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In Search of Excellence: exemplary forest management in Asia and the Pacific

P.B. Durst and C. Brown

Patrick B. Durst is Senior Forestry Officer, FAO Regional Office for Asia and the Pacific, Bangkok, Thailand.
Chris Brown is a Forest Policy and Information Consultant to the FAO Regional Office for Asia and the Pacific, Bangkok, Thailand.

The Asia-Pacific Forestry Commission (APFC) launched its In Search of Excellence initiative in November 2001. Interested individuals across the region were invited to nominate forests in Asia and the Pacific that they perceived to be well managed, and were further asked to elaborate on the specific aspects of the management of those forests that they considered to be most exemplary. A key objective of the initiative is to highlight the many positive forest management efforts in the region, which unfortunately are often overshadowed by the plethora of negative news about forests. The best practices associated with these successful management experiences – particularly the common elements of success – will be identified and widely promoted to encourage their broader application.

In Search of Excellence aims to identify:

• examples of good forest management across a broad range of forest ecotypes from many countries in the region, and covering a variety of management objectives, different ownership structures and both large and small forest areas;
• forest management practices that show promise for the future and for other areas;
• people’s perceptions of what constitutes good forest management.

The initiative is being carried out by FAO and the Regional Community Forestry Training Center for Asia and the Pacific (RECOFTC) in partnership with APFC member countries.

The invitation to nominate forests was widely announced via Web sites, newsletters and brochures over a period of several months. Nominating workshops were also convened in nine countries, providing opportunities for participants to debate extensively the elements of good forest management.

The nominating process closed on 1 May 2002, with more than 170 nominations received from 20 countries. Nominated forests ranged in size from less than 20 ha to nearly 2.5 million hectares and included forests managed for protection of watersheds and biodiversity, timber production, recreation, non-wood forest products, agroforesty production, rehabilitation, tourism and multiple use. They included State-owned forests, private forests owned by individuals and corporations, community forests and joint ventures. Nominations included natural forests, plantations and agroforests from New Zealand to Kyrgyzstan. Nominations were most numerous for forests in India (39), Indonesia (25), New Zealand (17), Nepal (14) and the Philippines (14).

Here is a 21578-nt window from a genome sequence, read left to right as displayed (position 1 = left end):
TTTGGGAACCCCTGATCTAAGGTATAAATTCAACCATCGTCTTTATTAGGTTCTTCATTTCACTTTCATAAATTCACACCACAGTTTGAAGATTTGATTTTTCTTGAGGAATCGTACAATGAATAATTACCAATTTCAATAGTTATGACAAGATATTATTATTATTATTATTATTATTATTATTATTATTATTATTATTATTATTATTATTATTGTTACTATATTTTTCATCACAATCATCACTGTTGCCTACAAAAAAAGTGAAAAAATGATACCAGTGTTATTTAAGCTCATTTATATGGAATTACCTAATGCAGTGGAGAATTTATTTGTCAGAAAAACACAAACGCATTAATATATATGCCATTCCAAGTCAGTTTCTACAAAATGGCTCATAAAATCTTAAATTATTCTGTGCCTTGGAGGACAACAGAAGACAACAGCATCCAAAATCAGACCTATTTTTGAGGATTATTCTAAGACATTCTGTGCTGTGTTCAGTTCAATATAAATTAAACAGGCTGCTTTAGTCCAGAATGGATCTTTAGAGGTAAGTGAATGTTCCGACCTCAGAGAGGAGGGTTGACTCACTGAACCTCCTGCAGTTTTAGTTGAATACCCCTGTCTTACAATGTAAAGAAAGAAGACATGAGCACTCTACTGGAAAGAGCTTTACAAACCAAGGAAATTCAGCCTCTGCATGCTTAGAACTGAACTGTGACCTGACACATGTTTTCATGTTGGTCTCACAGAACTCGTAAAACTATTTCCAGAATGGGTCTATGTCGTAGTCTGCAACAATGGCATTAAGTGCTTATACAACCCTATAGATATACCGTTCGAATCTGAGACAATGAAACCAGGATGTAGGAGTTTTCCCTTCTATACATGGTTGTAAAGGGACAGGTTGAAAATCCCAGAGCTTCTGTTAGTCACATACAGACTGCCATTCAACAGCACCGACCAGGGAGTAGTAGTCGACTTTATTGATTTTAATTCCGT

A technical working group comprising ten individuals with diverse forestry knowledge and experience from around the region systematically reviewed all 170 nominations and selected 30 forests for in-depth case studies. Emphasis was placed on identifying a variety of instructive and innovative management experiences, characterizing a full range of management objectives across several countries in the region.

The complete set of nominations and particularly the in-depth case studies are currently being analysed to identify common elements contributing to excellence in forest management. Initial review indicates that those submitting nominations tended to define excellence in terms of outstanding science-based forest practices and well-ordered management organizations functioning in a participatory and transparent manner. Excellence was also commonly described in terms of impressive biophysical changes (e.g. rehabilitation of degraded areas, reduced soil erosion, enhanced water quality and yield) or positive socio-economic changes (e.g. increased incomes for local residents, improved availability of forest products, enhanced understanding and appreciation of healthy forests). The involvement of multiple stakeholders in decision-making and the management of forests for multiple benefits were also usually recognized as important elements of exemplary forest management.

An overview of the findings and a compilation of the case studies will be published in early 2004. It is further anticipated that a series of seminars and workshops will be organized in 2004 to highlight the findings. For more details of the initiative, visit the APFC Web site at: www.apfcweb.org

FAO has recently carried out a similar In Search of Excellence exercise in Central Africa, in collaboration with the Inter-African Forest Industries Association (IFIA), the Worldwide Fund for Nature (WWF), the African Timber Organization (ATO), the International Model Forest Network Secretariat (IMFNS), the International Tropical Timber Organization (ITTO) and the World Conservation Union (IUCN). The case studies of the African initiative have been published recently as FAO Forestry Paper No. 143. (See the book section of this issue of Unasylva.)


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